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Winter 1998
Rising Star
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"Our galaxy is rather mild-mannered and quiet, and was one of the least likely galaxies to have a black hole at its center," Ghez says. "Yet, a supermassive black hole at the center of our galaxy is precisely what we have found."

Her discoveries have sent quivers throughout the space-science community. She and a team of UCLA astronomers presented their "very strong" evidence of the black hole in September at a conference in Arizona, and their research will be published in the December issue of the Astrophysical Journal. The popular press, too, has been tantalized; Discover magazine made it its cover story in November.

"What lies in the center of the Milky Way has been one of this century's 'big' science questions," says Terry Oswalt, program manager for Stellar Astronomy and Astrophysics at the National Science Foundation. "Andrea's work has massive implications on our understanding of how galaxies evolve."

At 33, Ghez is a meteoric star on the UCLA astronomy faculty. Even before the most recent groundbreaking announcement, she was earning accolades and international recognition for her work, not to mention a trophy-case full of important prizes. She received the 1998 Newton Lacy Pierce Prize in Astronomy, given for "outstanding achievement" to an astronomer under 36. There has been the 1999 Maria Goeppert-Mayer Award from the American Physical Society for outstanding achievement by a woman scientist. There has been a Packard Fellowship, a Sloan Fellowship, an NSF Young Investigator Award, teaching awards from the UCLA Department of Physics and from Caltech and a host of other recognitions. The chair of her department, Ferdinand Coroniti, calls Ghez's work "a real tour-de-force ... that continues to dazzle and amaze the astronomical community."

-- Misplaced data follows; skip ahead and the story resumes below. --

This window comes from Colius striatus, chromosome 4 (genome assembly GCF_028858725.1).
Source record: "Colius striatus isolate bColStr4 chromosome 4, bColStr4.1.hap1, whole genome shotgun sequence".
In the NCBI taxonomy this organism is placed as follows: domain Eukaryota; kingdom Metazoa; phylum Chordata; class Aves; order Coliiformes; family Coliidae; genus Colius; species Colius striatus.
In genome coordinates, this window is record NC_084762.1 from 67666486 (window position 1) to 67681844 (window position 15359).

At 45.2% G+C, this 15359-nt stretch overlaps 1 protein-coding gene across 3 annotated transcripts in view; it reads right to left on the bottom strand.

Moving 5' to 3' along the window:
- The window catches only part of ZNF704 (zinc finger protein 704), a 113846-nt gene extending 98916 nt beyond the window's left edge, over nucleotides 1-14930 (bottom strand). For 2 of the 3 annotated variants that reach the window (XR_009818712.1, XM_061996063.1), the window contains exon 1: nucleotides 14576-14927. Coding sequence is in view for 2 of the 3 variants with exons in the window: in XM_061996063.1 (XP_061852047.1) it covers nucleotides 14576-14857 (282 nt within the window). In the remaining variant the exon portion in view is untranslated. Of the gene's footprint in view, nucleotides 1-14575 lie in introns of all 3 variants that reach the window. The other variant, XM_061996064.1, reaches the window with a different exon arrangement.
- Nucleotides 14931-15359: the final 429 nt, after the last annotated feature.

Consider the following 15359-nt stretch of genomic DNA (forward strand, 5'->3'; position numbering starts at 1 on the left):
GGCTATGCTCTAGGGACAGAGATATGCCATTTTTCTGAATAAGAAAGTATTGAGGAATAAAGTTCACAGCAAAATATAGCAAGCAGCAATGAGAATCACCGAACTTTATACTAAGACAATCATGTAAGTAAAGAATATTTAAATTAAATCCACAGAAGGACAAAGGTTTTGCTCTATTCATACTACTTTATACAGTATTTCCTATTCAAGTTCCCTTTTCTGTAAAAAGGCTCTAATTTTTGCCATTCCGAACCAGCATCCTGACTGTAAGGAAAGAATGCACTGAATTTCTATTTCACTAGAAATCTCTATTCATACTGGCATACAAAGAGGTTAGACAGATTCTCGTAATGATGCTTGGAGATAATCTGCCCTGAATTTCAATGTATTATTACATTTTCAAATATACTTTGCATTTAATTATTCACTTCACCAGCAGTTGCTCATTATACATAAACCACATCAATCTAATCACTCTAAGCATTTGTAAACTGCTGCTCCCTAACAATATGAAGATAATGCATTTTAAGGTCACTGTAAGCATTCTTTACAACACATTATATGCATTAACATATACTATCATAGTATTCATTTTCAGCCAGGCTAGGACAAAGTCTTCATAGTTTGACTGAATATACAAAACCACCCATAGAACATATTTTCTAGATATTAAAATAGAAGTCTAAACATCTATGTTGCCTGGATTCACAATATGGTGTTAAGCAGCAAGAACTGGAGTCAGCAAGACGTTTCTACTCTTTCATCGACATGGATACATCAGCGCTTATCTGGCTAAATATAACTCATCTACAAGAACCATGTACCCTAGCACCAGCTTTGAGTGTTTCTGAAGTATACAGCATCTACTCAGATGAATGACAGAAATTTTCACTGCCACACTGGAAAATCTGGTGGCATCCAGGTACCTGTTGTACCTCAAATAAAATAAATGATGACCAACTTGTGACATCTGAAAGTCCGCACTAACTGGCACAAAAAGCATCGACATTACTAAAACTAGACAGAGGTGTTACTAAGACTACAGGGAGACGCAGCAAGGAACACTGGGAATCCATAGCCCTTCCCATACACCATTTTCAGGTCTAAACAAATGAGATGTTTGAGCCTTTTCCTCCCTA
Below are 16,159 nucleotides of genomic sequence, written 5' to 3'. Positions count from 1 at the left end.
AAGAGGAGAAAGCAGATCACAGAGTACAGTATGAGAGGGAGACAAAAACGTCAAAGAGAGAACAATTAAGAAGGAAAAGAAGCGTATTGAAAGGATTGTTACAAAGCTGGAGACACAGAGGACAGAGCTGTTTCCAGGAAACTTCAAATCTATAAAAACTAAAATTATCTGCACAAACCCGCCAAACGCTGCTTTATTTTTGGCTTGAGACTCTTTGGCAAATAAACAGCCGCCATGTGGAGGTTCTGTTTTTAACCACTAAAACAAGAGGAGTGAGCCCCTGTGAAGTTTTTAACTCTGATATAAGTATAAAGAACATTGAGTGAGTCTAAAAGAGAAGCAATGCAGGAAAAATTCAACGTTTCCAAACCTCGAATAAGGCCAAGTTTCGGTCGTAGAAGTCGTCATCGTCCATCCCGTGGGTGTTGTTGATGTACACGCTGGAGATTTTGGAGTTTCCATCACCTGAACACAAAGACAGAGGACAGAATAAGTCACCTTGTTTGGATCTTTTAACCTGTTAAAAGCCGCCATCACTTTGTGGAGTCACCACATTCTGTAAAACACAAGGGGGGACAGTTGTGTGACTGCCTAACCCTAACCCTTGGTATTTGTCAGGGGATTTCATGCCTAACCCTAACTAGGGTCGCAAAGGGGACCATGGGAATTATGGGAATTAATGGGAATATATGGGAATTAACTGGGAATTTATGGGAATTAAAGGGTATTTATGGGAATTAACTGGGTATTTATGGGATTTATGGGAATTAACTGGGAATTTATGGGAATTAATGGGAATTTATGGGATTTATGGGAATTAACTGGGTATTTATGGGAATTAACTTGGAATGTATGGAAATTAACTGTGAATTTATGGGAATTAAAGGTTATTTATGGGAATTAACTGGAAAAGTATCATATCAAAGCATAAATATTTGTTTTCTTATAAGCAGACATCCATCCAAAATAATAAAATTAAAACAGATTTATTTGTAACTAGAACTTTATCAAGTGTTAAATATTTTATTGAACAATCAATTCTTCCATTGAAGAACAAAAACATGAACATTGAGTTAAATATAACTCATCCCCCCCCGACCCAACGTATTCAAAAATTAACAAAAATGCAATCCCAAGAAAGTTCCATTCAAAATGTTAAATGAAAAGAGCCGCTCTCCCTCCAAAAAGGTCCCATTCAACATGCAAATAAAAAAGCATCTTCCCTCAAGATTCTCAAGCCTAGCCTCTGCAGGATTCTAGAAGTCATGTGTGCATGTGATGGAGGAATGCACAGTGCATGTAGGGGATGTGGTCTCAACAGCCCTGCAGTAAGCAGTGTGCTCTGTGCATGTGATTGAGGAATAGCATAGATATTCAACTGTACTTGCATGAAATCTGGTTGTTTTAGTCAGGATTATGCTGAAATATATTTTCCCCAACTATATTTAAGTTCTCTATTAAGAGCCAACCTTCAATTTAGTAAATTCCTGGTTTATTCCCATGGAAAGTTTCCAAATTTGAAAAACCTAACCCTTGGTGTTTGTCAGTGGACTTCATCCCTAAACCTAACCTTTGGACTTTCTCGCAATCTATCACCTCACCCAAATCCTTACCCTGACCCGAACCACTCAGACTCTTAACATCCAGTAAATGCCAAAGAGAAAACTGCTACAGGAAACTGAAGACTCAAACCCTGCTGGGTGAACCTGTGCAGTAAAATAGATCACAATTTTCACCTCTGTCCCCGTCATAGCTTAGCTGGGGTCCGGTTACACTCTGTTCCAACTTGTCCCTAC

Though she is quite young to have accomplished as much as she has, Ghez's star has been on the ascent for a long time. When she was 4, she remembers watching the first lunar landing on TV and announcing that she planned to become the first woman astronaut on the moon. Her parents -- her father was an economics professor, her mother an art-gallery director in Chicago -- didn't laugh; they bought her a telescope.

Years later, when she decided she wanted to attend the male-dominated Massachusetts Institute of Technology -- sort of the Citadel of science -- her high school science teacher told her to ignore her counselor's warning that "women don't get in there" and apply. Ghez earned her B.S. from MIT in 1987, and her M.S. and Ph.D.s from Caltech

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